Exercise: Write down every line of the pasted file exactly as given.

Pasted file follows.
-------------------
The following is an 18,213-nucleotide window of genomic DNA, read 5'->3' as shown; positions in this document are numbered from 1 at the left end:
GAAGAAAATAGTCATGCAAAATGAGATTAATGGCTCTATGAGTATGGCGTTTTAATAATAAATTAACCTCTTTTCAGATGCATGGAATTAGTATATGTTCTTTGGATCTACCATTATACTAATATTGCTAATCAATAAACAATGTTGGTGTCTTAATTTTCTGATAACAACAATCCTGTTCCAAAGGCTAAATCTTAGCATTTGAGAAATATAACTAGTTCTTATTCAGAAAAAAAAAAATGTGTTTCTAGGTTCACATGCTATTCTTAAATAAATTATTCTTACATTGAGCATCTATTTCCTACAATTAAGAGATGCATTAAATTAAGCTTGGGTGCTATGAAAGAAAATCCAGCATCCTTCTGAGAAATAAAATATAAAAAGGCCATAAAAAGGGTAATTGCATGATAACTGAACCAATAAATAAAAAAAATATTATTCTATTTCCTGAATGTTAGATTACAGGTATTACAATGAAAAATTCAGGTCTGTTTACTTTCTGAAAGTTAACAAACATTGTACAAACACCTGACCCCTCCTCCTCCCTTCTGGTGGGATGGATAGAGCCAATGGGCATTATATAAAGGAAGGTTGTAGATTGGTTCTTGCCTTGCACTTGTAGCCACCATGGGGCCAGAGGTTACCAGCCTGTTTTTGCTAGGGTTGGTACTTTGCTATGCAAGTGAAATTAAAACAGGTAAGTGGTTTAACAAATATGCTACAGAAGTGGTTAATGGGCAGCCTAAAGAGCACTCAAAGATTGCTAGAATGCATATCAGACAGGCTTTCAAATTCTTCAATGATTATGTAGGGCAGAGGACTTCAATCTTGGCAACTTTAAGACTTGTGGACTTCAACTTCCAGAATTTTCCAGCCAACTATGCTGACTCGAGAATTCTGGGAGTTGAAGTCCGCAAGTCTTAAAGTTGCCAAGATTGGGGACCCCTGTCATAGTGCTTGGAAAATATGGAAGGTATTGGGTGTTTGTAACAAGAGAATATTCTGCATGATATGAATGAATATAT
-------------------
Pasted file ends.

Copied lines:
The following is an 18,213-nucleotide window of genomic DNA, read 5'->3' as shown; positions in this document are numbered from 1 at the left end:
GAAGAAAATAGTCATGCAAAATGAGATTAATGGCTCTATGAGTATGGCGTTTTAATAATAAATTAACCTCTTTTCAGATGCATGGAATTAGTATATGTTCTTTGGATCTACCATTATACTAATATTGCTAATCAATAAACAATGTTGGTGTCTTAATTTTCTGATAACAACAATCCTGTTCCAAAGGCTAAATCTTAGCATTTGAGAAATATAACTAGTTCTTATTCAGAAAAAAAAAAATGTGTTTCTAGGTTCACATGCTATTCTTAAATAAATTATTCTTACATTGAGCATCTATTTCCTACAATTAAGAGATGCATTAAATTAAGCTTGGGTGCTATGAAAGAAAATCCAGCATCCTTCTGAGAAATAAAATATAAAAAGGCCATAAAAAGGGTAATTGCATGATAACTGAACCAATAAATAAAAAAAATATTATTCTATTTCCTGAATGTTAGATTACAGGTATTACAATGAAAAATTCAGGTCTGTTTACTTTCTGAAAGTTAACAAACATTGTACAAACACCTGACCCCTCCTCCTCCCTTCTGGTGGGATGGATAGAGCCAATGGGCATTATATAAAGGAAGGTTGTAGATTGGTTCTTGCCTTGCACTTGTAGCCACCATGGGGCCAGAGGTTACCAGCCTGTTTTTGCTAGGGTTGGTACTTTGCTATGCAAGTGAAATTAAAACAGGTAAGTGGTTTAACAAATATGCTACAGAAGTGGTTAATGGGCAGCCTAAAGAGCACTCAAAGATTGCTAGAATGCATATCAGACAGGCTTTCAAATTCTTCAATGATTATGTAGGGCAGAGGACTTCAATCTTGGCAACTTTAAGACTTGTGGACTTCAACTTCCAGAATTTTCCAGCCAACTATGCTGACTCGAGAATTCTGGGAGTTGAAGTCCGCAAGTCTTAAAGTTGCCAAGATTGGGGACCCCTGTCATAGTGCTTGGAAAATATGGAAGGTATTGGGTGTTTGTAACAAGAGAATATTCTGCATGATATGAATGAATATAT